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Search for secure passwords just got tougher

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June has already been a bad month for getting hacked. Professional networking site LinkedIn, dating site eHarmony and CBS-owned streaming radio site Last.fm all reported that user password data from about 8 million accounts was stolen.

While all advised their customers to change their passwords — LinkedIn went so far as to disable compromised accounts, forcing users to create new passwords — changing your password isn’t enough.

Attackers have new strategies, and companies have responded with better protection methods. Combined, these two factors have changed what it takes to make a safe password.

In the “old” days, cybercriminals ran dictionary programs to reveal passwords. A piece of software could try billions of combinations every second to enter an account. That’s why you’ve been warned not to use words found in a dictionary.

Maybe you don’t even use words, just a string of random letters, numbers and a special character thrown in to comply with so-called strong password standards. Again, technology has advanced so that even seemingly random strings can be generated in a fairly short time.

But that hasn’t proved efficient enough for some cybercriminals. By breaking into online company records, they could steal passwords and associated user information. Why hassle with a one-at-a-time approach when you could get a list of millions, ready to exploit? Enter the data breach.

Today, many companies don’t even store your password because it’s too risky. Instead, they “hash” account holders’ passwords, using algorithms to change a simple password into a really long string of numbers.

But even that hasn’t been enough. The next step was to “salt” the hash and add extra characters for protection. As it turned out, LinkedIn revealed that it did not use the salting technique.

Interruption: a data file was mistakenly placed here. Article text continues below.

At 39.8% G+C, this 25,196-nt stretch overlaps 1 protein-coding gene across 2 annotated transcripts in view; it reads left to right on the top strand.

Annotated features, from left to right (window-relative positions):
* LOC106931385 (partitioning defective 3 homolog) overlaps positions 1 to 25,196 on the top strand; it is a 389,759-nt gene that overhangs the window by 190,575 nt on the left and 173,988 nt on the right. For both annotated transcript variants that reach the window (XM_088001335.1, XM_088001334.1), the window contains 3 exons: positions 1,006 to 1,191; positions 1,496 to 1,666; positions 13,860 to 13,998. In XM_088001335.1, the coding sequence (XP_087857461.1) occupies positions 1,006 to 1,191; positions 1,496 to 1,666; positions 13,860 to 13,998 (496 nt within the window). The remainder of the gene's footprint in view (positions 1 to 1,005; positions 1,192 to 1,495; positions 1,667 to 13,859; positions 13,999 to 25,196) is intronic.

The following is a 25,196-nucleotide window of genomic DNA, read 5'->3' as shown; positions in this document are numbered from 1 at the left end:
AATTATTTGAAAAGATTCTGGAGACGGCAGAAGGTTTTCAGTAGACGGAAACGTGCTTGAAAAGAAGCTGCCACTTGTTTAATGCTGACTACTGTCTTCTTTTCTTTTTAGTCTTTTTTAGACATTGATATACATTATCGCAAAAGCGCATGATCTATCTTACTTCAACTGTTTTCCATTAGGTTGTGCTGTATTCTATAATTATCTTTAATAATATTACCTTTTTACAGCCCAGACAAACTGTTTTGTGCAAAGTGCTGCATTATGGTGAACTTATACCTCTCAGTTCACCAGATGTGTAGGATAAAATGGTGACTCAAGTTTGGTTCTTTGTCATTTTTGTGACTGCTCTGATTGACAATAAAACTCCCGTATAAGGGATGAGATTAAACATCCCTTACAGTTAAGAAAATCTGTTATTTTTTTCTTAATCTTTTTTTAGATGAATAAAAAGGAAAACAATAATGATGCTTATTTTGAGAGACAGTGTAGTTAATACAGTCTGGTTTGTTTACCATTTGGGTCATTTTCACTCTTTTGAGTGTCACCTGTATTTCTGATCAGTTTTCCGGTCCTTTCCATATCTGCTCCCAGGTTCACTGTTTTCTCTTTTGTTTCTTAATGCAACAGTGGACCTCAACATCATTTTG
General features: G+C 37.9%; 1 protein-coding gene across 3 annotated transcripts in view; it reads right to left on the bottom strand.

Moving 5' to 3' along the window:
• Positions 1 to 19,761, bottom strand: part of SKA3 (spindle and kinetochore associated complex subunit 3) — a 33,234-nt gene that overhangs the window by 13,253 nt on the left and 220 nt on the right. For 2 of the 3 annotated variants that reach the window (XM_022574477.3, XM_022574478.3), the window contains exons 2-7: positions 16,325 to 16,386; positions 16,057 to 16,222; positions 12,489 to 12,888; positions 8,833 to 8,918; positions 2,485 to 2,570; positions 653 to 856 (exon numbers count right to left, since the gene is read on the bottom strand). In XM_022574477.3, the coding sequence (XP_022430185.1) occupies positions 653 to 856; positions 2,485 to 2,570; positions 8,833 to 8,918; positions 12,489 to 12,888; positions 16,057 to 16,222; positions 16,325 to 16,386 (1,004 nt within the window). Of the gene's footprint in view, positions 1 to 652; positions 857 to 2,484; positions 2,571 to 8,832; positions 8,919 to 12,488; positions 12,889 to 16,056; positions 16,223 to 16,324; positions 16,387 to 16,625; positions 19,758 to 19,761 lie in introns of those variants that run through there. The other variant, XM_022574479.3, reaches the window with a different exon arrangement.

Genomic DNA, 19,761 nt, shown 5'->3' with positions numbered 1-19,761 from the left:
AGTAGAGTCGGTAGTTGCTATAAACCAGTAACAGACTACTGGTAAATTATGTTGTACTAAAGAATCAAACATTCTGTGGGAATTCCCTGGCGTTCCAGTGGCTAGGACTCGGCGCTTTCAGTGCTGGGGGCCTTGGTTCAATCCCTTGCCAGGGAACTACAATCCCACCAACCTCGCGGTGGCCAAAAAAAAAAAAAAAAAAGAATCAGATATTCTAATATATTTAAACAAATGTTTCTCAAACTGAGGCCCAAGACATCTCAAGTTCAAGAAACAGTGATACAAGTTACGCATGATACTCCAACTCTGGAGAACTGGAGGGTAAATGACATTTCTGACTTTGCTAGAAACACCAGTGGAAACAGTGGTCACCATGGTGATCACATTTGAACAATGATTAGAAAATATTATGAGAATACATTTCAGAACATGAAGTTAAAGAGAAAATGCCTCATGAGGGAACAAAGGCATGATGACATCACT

But the real problem for companies lies in the practice of using out-of-the-box programs to protect data, meaning that duplicated security makes it possible for sophisticated criminals to decode stolen data. And that can be a problem for you.

What can you do? Security experts urge people to dump their 8-character passwords and consider 12 characters as the new minimum.

Here’s the difference in going from eight to 12. An 8-character password means that there are 722 trillion possibilities based on 26 upper-case letters, 26 lower-case letters, 10 numbers and 10 special characters. A 12-character password increases the possible combinations to 19 sextillion — a number that for the time being is too big for criminals to crack.

Length doesn’t mean your new password will be harder to remember. Any four common unrelated words that add up to more than 12 characters is now considered one of the most secure password configurations. Use an entire sentence if the site will allow it — the longer the better.

But one safety rule that hasn’t changed is to never use a password for more than one account if that site contains sensitive information, such as your online banking account.

It’s unlikely that a criminal could do much with your LinkedIn password — these types of passwords sell for $1 or less on the black market, compared to bank account passwords that can sell for up to $850 each, according to security firm Symantec — but if you’ve used your LinkedIn account password for your bank site, you could be in big trouble. Those cheap and often easier to steal passwords are routinely used to unlock accounts on more lucrative sites and that’s why you must use unique passwords.

“Through 20 years of effort, we’ve successfully trained everyone to use passwords that are hard for humans to remember, but easy for computers to guess,” Randall Munroe wrote to accompany his now famous cartoon on the blog xkcd.com.

So pick four words that are easy for you to remember, and you’ll be safer than you are today.

Have a question? Email Leslie Meredith at lesliemeredith@technewsdaily.com, or join her at AskLeslie on Facebook or Leslie Meredith on Google+.

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